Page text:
In reality, Container City represents modern industrial housing. It exemplifies housing that is manufactured and affordable, that is modern in design, and that is traditional in its ability to satisfy a need for place and community.

In London, Container City represents a space for artists, a place to live for those who are comfortable living on the edge between old industry and modern design.

This is where you approach: a walled entrance warning you (in the small sign on the right) not to take photos without permission, and welcoming you to enjoy a fifties era diner.

Fatboy's Diner  is exactly the type of "working man's" palace that one would expect to see "On the Waterfront." It reminded me of the Fog City Diner (shown here along with others of this type) in San Francisco. This diner was used as a backdrop in the film Sliding Doors with Gweneth Paltrow.

I read somewhere that Trinity Buoy Wharf is home to London's only lighthouse. Although it is certainly an industrial aesthetic, it has an elegant design that speaks to the artistry of the craftsman builder.

The other lighthouse on the site was designed for functionality.

Here you see that this is also where new building modules are being fabricated from cargo containers. Notice that the spaces being created are not confined to the 8' wide dimension of the building block.

And you will notice below that the modules do not confine themselves to their intended purpose, which was to serve as boxes to be stacked efficiently on a ship. What makes these units attractive from a structural perspective is that they were designed to be stacked. Their structural utility and uniformity is what allows for design flexibility.

There are actually three projects at this site. Container City I uses a color scheme that is familiar in applications where steel is exposed to wind, water and rust. It also maintains the cargo container's own aesthetic, celebrating its functional heritage.

Although different in its feel, Container City II is not disconnected or removed from the initial project. It is just across a skywalk.

Visiting Trinity Buoy Wharf on foot and without an invitation means that you will not see what lies behind any of the doors or in any of the living spaces. What you can read and what you will notice, however, is that it is a colony of artists and that their works appear here and there throughout the site.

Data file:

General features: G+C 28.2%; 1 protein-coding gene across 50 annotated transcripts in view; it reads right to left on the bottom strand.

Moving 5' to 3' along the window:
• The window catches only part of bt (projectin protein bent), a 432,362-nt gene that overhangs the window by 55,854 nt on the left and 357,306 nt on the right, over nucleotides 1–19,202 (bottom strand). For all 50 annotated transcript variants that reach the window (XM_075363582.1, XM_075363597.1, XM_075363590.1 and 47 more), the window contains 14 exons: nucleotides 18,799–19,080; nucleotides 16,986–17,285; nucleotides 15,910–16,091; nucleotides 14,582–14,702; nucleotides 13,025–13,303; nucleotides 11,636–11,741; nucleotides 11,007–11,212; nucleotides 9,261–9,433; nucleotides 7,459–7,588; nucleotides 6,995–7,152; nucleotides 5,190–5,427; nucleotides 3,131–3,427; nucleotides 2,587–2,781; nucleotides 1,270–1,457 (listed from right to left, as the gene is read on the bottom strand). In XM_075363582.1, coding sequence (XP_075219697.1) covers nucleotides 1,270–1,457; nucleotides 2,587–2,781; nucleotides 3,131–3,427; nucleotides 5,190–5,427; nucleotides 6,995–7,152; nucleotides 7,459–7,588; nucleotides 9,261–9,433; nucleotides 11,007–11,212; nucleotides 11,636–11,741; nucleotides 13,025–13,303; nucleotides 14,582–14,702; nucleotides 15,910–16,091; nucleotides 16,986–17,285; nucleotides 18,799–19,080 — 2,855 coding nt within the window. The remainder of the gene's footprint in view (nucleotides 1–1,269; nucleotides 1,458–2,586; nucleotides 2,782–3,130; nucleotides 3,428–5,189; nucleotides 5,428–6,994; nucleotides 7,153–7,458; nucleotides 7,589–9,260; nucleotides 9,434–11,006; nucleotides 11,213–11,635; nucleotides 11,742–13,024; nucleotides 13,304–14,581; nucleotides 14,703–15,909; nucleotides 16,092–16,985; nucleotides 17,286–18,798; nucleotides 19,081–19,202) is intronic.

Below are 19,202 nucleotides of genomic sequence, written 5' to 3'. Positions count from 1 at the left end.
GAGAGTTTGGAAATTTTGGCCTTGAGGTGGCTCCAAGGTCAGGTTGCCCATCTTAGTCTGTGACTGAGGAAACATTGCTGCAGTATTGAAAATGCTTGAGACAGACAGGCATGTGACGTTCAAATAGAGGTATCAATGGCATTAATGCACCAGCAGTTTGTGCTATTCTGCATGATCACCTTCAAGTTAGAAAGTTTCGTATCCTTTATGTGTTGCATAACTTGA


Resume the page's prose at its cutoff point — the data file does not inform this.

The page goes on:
I think one of the most important design features at Container City is the use of the round windows. You can find other container structures that seek to hide their structural heritage. One vendor of container homes in California dresses them with a pitched roof and shuttered windows, making them look like little cottages. Instead, they look like little homes that were made from an old box. The round windows used here not only provide a contrasting shape, but in this environment, they evoke the nautical theme. Here, you see a container shelter on a barge that is used as a classroom.


On the day I visited, there was one studio open. Unfortunately, it was closed when I came back to visit. Ordinarily,  this is a working space and a space to live,  not a curiosity for tourists. There are days when the Wharf is open, but on the day I visited,  it had the feel of a private enclave.

I did, however, have the good fortune to strike up a conversation with a young architect who was exiting the Docklands Light Rail at the East India Station as I did. Ted Birch was kind enough to show me his office, which is in the third and most recent development on the Wharf.


Here is another view of the office and a better view of Ted. You can see how spacious and comfortable it feels inside the structures, nothing at all like being in a box, and certainly a space that could form a comfortable living habitat.


Again, notice how effective the round windows are in reducing the otherwise stark angularity of the space. And notice the effect of the light in opening the space up.

The office building has a very clean and modern feel - but not at all sterile in the sense of true modernism. The spaces below are a water feature when not leaking.

Bridging back, from office to home.

This is the path I took when I left. Through an alley with old industrial shops. Back in time a hundred years, but really no different at all from where I had been a few minutes before.